This is about the Freemasonic agenda, the universal brotherhood of man, that “new humanism” which Paul VI called Vatican II, but which Cardinal Suenens declared “The French Revolution in the Church”. The Encyclical would have been more aptly named “Tutti-Frutti” since it attempts to include all flavours of religion and non-religion in the pursuit of the new brotherhood that does not have Christ the King as its head.   [See] the Papal Encyclical of Pope Pius XI on Christ the King, to highlight the contrast between a Catholic Pope and a Communist one!

Comment:

There is also  the following jibe directed, it seems, at  President Trump in this “brotherly” encyclical. Under the headline “Shameless Aggression”  we read:

Things that until a few years ago could not be said by anyone without risking the loss of universal respect can now be said with impunity, and in the crudest of terms, even by some political figures. Nor should we forget that “there are huge economic interests operating in the digital world, capable of exercising forms of control as subtle as they are invasive, creating mechanisms for the manipulation of consciences and of the democratic process. The way many platforms work often ends up favouring encounter between persons who think alike, shielding them from debate. These closed circuits facilitate the spread of fake news and false information, fomenting prejudice and hate”. #45

In conclusion, rather than belabour the obvious point that this must rank as one of the worst ever papal encyclicals – we’re talking, of all time –  I think it better to end this “through gritted teeth” comment with a quote from the encyclical of Pope Pius XI on the Kingship of Christ. This serves to contrast this latest papal encyclical of Pope Francis with authentic Catholic teaching on the relationship of Christ’s Church to the world… Read on, and tell us if you agree… or not.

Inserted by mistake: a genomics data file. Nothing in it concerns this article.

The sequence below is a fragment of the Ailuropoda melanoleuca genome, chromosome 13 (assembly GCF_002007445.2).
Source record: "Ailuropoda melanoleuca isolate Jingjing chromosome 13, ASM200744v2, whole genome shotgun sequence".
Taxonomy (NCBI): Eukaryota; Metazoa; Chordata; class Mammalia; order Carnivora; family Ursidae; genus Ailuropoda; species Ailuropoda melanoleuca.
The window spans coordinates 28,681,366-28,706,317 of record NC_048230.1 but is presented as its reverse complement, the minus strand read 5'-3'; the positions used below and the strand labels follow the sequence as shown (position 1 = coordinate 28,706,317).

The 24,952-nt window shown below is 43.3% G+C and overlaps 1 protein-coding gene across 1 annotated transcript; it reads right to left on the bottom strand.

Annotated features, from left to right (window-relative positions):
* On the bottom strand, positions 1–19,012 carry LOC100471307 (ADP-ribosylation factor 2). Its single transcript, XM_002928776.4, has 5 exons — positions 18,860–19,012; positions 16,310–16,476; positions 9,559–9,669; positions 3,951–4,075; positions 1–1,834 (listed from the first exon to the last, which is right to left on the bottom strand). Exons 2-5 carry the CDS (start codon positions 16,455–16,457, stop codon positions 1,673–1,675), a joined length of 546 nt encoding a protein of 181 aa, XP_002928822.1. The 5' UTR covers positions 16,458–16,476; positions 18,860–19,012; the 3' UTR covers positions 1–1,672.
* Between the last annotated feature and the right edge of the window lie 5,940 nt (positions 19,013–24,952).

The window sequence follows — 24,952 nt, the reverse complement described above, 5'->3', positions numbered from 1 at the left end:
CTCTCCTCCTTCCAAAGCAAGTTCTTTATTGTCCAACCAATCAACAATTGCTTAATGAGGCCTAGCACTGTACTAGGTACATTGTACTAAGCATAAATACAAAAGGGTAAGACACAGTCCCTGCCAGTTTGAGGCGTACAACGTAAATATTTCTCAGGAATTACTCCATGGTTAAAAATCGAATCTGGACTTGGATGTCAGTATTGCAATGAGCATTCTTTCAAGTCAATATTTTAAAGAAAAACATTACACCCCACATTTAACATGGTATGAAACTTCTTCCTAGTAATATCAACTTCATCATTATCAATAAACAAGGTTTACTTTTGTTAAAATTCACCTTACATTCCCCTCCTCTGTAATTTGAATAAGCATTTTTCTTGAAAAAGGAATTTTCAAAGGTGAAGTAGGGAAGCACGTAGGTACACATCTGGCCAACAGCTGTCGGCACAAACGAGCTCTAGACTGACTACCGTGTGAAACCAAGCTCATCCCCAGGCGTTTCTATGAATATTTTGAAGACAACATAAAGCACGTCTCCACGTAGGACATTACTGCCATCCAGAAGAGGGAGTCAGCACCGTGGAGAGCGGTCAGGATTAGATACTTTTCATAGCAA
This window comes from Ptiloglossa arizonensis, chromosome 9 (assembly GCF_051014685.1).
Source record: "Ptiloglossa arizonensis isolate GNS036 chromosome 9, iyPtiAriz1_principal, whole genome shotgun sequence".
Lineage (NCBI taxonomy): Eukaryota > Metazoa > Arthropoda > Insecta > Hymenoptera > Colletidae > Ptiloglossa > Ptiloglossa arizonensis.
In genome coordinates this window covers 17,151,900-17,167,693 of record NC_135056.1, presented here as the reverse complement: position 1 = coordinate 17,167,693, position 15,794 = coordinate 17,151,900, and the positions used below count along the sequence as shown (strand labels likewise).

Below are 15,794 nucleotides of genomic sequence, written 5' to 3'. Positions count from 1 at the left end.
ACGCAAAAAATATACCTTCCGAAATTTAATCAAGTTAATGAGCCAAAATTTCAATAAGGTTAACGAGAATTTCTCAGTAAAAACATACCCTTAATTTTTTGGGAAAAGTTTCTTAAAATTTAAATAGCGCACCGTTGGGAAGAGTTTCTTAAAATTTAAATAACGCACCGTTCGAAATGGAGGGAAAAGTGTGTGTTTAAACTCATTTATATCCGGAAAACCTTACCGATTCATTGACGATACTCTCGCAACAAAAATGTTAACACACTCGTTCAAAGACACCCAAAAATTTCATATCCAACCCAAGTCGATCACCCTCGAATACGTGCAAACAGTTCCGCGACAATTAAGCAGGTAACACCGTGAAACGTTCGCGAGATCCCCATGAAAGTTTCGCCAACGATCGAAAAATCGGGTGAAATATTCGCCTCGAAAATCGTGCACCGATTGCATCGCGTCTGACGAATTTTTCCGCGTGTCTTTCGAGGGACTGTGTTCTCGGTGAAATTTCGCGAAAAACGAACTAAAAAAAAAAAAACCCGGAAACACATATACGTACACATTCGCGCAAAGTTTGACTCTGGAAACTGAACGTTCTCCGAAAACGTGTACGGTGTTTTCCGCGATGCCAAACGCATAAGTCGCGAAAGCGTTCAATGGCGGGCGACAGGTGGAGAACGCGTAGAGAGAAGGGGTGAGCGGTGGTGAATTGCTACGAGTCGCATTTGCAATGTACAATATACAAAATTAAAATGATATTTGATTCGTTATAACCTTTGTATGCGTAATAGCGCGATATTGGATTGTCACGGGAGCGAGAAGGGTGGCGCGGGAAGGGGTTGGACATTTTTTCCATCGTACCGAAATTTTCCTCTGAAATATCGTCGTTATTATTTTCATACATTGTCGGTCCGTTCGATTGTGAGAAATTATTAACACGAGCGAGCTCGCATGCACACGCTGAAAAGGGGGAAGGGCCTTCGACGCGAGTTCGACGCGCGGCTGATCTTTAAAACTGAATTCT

This kingdom is spiritual and is concerned with spiritual things. That this is so the above quotations from Scripture amply prove, and Christ by his own action confirms it. On many occasions, when the Jews and even the Apostles wrongly supposed that the Messiah would restore the liberties and the kingdom of Israel, he repelled and denied such a suggestion. When the populace thronged around him in admiration and would have acclaimed him King, he shrank from the honor and sought safety in flight. Before the Roman magistrate he declared that his kingdom was not of this world. The gospels present this kingdom as one which men prepare to enter by penance, and cannot actually enter except by faith and by baptism, which, though an external rite, signifies and produces an interior regeneration. This kingdom is opposed to none other than to that of Satan and to the power of darkness. It demands of its subjects a spirit of detachment from riches and earthly things, and a spirit of gentleness. They must hunger and thirst after justice, and more than this, they must deny themselves and carry the cross.”  (Quas Primas: Encyclical of Pope Pius XI on the Feast of Christ The King, 11 December, 1925)